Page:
Request for information about access to staff records

Information not held
Legislation:
Official Information Act 1982
Section 18
Legislation display text:
Official Information Act 1982, s 18(g)
Agency:
District Health Board
Ombudsman:
Leo Donnelly
Case number(s):
427255
Issue date:
Language:
English

Information held is incomplete but it should be released along with a contextual statement—s 18(g) does not apply—staff recollections should also be provided

The Association of Salaried Medical Specialists (ASMS) asked the Waikato District Health Board (the DHB) whether human resources staff had accessed employee records maintained by the DHB’s Health and Safety Service, and if so, since when, and how many records had been accessed.

The DHB provided confirmation that human resources staff had accessed the records when necessary, but advised that ‘Health and Safety do not maintain records of who has accessed the records’. It refused to provide ‘details of when and how many records have been accessed’ under section 18(g) of the OIA.

The ASMS complained to the Ombudsman, advising that DHB staff had said there was a ledger recording the date a file was removed, who by, and when it was returned. They also stated that relevant information ought to be held in the minds of the human resources staff.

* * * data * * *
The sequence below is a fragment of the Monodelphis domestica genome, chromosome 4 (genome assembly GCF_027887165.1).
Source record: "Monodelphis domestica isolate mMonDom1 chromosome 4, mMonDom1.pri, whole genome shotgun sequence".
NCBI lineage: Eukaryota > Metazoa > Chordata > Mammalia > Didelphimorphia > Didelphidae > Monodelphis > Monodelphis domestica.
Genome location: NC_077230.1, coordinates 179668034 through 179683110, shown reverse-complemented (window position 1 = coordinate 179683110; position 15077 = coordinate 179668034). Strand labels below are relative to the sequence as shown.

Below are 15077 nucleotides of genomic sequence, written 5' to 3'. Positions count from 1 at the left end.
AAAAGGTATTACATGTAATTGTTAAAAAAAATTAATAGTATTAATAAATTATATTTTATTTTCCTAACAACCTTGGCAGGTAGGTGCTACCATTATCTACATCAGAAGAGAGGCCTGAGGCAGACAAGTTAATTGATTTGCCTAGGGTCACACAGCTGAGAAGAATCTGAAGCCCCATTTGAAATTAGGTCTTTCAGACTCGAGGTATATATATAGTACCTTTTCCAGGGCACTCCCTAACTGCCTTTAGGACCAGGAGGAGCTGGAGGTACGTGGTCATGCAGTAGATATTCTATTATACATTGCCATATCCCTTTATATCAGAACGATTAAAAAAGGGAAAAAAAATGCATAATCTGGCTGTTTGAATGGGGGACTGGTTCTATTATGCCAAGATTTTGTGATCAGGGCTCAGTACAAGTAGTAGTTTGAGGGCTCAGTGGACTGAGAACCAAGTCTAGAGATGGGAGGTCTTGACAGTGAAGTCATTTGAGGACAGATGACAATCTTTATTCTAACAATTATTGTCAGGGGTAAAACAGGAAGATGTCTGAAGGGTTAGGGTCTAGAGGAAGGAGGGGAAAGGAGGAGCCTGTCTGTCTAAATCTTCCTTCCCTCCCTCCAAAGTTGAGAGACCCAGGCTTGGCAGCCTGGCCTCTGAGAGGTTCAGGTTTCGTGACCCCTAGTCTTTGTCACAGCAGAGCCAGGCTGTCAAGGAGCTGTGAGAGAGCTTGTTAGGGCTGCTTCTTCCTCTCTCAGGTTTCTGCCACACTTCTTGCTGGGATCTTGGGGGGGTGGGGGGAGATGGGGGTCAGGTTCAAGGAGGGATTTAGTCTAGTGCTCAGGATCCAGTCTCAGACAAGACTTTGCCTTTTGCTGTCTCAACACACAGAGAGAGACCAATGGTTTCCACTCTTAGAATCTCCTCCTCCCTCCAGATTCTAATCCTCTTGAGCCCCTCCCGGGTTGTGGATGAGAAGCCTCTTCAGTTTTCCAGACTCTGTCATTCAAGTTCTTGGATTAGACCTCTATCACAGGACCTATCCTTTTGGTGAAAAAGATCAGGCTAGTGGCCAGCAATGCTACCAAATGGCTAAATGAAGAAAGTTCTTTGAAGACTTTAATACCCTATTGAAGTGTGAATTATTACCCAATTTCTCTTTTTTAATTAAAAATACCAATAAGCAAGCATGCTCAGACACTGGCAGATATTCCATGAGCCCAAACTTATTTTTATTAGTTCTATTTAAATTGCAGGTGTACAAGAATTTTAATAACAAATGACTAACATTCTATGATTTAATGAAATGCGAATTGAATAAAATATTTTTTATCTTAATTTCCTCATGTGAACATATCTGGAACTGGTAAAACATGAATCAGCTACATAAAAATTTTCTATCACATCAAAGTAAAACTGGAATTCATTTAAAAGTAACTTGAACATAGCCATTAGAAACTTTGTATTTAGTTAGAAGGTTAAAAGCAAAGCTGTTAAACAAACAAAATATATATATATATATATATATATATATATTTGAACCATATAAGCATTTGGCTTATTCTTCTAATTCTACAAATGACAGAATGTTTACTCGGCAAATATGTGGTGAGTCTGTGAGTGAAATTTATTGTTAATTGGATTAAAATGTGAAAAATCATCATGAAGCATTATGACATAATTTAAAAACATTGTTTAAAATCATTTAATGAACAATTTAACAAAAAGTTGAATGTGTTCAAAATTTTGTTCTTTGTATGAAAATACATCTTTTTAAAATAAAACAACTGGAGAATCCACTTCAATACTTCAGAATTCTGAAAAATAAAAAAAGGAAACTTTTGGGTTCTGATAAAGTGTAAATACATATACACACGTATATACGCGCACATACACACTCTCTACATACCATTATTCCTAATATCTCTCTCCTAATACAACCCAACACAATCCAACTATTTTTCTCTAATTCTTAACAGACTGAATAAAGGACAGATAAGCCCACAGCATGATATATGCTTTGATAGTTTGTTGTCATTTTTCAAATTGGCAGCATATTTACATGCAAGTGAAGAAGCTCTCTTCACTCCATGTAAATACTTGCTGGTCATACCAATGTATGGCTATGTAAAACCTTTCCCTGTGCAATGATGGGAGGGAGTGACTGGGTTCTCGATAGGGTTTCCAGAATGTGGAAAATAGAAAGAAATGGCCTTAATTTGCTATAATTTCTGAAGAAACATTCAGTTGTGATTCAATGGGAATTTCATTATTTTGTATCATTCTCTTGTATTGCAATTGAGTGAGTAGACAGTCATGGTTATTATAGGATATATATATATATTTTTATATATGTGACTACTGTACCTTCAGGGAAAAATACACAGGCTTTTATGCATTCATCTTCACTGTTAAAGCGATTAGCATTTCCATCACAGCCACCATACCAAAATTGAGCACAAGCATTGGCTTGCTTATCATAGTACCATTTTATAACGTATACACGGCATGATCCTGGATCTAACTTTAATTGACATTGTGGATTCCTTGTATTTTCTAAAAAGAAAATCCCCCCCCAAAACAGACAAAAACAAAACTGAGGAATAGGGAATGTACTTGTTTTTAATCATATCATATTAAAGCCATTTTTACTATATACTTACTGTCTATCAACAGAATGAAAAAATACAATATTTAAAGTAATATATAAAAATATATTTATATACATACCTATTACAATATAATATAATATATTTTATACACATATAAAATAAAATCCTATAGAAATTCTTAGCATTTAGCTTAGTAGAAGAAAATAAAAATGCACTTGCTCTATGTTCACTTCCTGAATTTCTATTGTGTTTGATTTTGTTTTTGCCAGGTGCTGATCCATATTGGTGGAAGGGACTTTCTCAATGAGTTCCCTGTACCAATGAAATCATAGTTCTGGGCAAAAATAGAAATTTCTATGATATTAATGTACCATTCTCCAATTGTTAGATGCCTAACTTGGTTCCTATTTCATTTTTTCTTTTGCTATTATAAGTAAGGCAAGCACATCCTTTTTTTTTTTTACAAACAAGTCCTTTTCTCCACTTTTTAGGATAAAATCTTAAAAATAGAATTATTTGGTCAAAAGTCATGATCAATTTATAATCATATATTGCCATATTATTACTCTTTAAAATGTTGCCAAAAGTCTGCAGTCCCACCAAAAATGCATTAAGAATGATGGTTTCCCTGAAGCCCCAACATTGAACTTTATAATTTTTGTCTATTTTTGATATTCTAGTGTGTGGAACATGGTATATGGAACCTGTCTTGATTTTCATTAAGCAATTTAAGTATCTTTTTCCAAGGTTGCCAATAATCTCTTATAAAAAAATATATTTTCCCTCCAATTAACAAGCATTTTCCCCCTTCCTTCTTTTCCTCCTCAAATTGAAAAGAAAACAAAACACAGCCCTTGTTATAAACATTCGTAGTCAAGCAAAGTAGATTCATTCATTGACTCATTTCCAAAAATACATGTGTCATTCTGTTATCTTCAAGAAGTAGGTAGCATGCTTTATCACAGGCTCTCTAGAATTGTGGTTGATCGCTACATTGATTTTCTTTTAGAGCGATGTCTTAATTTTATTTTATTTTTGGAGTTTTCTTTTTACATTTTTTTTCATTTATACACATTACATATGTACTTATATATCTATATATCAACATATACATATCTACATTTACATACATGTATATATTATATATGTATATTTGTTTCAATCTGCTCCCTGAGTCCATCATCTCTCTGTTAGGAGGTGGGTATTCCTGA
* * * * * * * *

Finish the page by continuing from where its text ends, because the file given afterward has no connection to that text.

During the investigation, the DHB explained that because the records were hard copy only, it could not electronically audit access to them. It said there was no ledger, but when a file is removed from the room, a card is completed marking its absence. The card records who removed the file and when. Cards are used multiple times before being discarded. The cards will not record those instances when a file was accessed but not removed from the room.

The Ombudsman found that, although limited information was held, it was not the case that no information was held. The marker cards may not have contained all the requested information, but that was not a reason to withhold the relevant information they did contain. A contextual statement could be provided regarding the purpose of the marker cards and the limitations of the information they provided.

The Ombudsman also considered that information in the minds of the human resources staff should have been provided. Official information includes information which is known to an agency, but which has not yet been written down. While this information may not be precise, staff could have given some indication of how many records they had accessed and when that practice began.

The Ombudsman formed the opinion that section 18(g) did not provide a proper reason for refusal. The DHB agreed to release the information in the marker cards, and the recollections of the human resources staff, with appropriate contextual information.

This case note is published under the authority of the Ombudsmen Rules 1989. It sets out an Ombudsman’s view on the facts of a particular case. It should not be taken as establishing any legal precedent that would bind an Ombudsman in future.

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